"As close as a state can stay to the original federal language, the safer you are," said Deal, who voted for the federal legislation while a member of Congress in the 1990s. "It has been interpreted in the courts, so by having that model you narrow some of the arguments about what it does or does not do."
He called the anti-discrimination clause "the most important" addition.
"And that is a delicate thing to do," he said. "There's been so much hyperbole. It's hard to identify what can you say without saying too much, what can you say without saying too little, and what will people read into either version.”
Another benefit from the bill's failure, Deal said, is a year's distance from the uproar over similar bills in Arkansas and Indiana, which led to threats of boycotts, travel bans and international criticism.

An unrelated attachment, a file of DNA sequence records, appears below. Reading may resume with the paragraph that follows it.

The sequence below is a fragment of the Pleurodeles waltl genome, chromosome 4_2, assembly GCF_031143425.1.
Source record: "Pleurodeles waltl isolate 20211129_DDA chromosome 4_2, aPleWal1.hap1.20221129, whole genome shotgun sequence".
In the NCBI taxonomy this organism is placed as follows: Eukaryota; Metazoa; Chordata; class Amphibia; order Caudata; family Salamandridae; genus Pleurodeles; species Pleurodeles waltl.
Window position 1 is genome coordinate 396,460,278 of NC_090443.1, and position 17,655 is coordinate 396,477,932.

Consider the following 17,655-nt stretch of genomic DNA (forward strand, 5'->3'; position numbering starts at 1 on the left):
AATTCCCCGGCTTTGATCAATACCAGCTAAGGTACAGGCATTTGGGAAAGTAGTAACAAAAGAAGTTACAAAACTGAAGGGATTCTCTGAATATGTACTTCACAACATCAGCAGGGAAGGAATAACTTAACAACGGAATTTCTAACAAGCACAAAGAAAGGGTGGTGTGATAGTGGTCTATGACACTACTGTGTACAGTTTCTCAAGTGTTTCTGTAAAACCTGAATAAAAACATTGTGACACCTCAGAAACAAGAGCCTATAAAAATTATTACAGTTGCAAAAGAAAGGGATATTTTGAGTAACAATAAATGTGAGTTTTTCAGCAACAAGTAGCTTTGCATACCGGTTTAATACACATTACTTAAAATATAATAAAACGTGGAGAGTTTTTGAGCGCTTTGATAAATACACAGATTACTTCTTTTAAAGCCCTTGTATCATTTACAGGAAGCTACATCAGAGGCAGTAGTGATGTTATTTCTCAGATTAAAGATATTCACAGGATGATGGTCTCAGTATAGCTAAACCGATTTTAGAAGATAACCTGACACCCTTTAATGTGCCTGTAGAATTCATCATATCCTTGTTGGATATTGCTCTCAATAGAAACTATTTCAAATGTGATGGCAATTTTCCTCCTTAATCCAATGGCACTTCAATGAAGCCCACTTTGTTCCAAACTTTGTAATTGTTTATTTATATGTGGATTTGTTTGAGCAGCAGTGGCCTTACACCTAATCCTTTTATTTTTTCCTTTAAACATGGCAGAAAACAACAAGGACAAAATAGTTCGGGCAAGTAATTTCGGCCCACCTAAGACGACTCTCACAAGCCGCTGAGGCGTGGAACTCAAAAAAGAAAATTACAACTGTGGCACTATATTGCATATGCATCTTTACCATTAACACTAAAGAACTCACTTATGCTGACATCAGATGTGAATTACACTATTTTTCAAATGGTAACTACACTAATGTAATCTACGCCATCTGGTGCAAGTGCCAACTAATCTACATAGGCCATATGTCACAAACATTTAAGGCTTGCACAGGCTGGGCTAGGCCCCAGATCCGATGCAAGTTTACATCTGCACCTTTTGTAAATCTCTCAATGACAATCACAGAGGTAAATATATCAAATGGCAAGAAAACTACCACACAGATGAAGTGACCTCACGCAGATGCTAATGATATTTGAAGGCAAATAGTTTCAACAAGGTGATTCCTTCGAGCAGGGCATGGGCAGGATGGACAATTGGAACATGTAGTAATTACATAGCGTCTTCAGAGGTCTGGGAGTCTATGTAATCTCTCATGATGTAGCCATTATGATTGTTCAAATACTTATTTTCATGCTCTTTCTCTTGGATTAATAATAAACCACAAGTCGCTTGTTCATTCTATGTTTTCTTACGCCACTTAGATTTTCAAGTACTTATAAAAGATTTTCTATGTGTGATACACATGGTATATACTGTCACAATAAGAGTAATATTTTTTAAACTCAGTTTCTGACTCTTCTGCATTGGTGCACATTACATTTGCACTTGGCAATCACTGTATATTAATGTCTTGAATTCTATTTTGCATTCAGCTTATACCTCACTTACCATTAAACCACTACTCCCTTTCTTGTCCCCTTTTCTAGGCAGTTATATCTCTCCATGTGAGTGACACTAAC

"We all understand that this is a difficult issue," said Deal, "and I hope that if and when it comes to my desk in the future it will not have the same kind of divisiveness associated in those two states."
State Sen. Josh McKoon, one of the sponsors of the failed measure, seems to have a different leaning. He said that the Arkansas compromise, which addresses only government actions, bore quite a resemblance to his final draft.